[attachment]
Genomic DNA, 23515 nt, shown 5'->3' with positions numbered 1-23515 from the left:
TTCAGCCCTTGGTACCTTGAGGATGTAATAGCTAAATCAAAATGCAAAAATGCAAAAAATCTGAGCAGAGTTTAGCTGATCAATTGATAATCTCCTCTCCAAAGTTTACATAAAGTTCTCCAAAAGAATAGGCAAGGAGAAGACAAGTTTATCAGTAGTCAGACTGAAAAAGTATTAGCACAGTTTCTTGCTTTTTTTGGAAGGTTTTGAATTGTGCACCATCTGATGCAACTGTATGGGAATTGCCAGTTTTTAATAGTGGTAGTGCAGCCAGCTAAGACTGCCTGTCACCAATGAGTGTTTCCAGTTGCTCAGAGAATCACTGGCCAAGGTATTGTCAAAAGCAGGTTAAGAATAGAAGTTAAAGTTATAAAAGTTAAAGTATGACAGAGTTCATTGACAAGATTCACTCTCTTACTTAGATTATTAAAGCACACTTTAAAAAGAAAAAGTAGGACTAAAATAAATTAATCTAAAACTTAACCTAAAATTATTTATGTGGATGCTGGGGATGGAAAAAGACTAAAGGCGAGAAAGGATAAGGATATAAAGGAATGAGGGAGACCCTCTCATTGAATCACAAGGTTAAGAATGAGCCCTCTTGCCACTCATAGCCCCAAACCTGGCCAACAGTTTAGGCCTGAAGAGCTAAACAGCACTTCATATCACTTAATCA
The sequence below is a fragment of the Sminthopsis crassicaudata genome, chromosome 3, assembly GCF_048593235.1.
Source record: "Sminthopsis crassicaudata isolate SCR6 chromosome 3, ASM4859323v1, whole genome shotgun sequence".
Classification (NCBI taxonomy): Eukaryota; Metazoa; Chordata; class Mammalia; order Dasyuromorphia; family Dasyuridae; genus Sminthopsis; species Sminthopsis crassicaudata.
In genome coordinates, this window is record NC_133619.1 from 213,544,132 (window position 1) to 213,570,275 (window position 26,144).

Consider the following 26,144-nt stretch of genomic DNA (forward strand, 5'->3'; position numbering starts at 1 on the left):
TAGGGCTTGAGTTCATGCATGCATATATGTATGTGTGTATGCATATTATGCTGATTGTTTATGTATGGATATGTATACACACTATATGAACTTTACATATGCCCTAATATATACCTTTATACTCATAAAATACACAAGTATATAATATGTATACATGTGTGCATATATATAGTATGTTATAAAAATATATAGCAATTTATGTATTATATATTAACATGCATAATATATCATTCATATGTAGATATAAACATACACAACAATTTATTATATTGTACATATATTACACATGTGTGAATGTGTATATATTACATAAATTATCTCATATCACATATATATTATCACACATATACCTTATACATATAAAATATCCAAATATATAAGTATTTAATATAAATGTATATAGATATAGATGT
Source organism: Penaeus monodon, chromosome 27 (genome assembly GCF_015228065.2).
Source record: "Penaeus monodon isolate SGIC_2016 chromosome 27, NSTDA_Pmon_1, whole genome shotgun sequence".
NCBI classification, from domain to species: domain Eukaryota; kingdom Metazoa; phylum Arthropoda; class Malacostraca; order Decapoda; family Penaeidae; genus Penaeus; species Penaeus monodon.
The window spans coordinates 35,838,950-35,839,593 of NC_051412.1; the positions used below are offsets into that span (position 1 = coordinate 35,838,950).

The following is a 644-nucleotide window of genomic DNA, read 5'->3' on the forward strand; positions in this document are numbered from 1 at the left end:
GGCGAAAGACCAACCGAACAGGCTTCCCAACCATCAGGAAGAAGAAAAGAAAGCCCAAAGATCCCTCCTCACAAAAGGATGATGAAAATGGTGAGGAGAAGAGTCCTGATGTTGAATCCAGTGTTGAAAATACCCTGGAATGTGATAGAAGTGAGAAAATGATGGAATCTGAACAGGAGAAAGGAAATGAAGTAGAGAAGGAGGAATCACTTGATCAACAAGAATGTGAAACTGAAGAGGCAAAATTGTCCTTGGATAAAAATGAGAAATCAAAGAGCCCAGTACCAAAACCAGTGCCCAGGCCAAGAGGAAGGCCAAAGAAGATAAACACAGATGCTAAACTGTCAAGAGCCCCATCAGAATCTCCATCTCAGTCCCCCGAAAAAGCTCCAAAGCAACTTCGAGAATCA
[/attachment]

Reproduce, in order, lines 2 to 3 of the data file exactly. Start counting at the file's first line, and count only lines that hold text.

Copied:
TTCAGCCCTTGGTACCTTGAGGATGTAATAGCTAAATCAAAATGCAAAAATGCAAAAAATCTGAGCAGAGTTTAGCTGATCAATTGATAATCTCCTCTCCAAAGTTTACATAAAGTTCTCCAAAAGAATAGGCAAGGAGAAGACAAGTTTATCAGTAGTCAGACTGAAAAAGTATTAGCACAGTTTCTTGCTTTTTTTGGAAGGTTTTGAATTGTGCACCATCTGATGCAACTGTATGGGAATTGCCAGTTTTTAATAGTGGTAGTGCAGCCAGCTAAGACTGCCTGTCACCAATGAGTGTTTCCAGTTGCTCAGAGAATCACTGGCCAAGGTATTGTCAAAAGCAGGTTAAGAATAGAAGTTAAAGTTATAAAAGTTAAAGTATGACAGAGTTCATTGACAAGATTCACTCTCTTACTTAGATTATTAAAGCACACTTTAAAAAGAAAAAGTAGGACTAAAATAAATTAATCTAAAACTTAACCTAAAATTATTTATGTGGATGCTGGGGATGGAAAAAGACTAAAGGCGAGAAAGGATAAGGATATAAAGGAATGAGGGAGACCCTCTCATTGAATCACAAGGTTAAGAATGAGCCCTCTTGCCACTCATAGCCCCAAACCTGGCCAACAGTTTAGGCCTGAAGAGCTAAACAGCACTTCATATCACTTAATCA
The sequence below is a fragment of the Sminthopsis crassicaudata genome, chromosome 3, assembly GCF_048593235.1.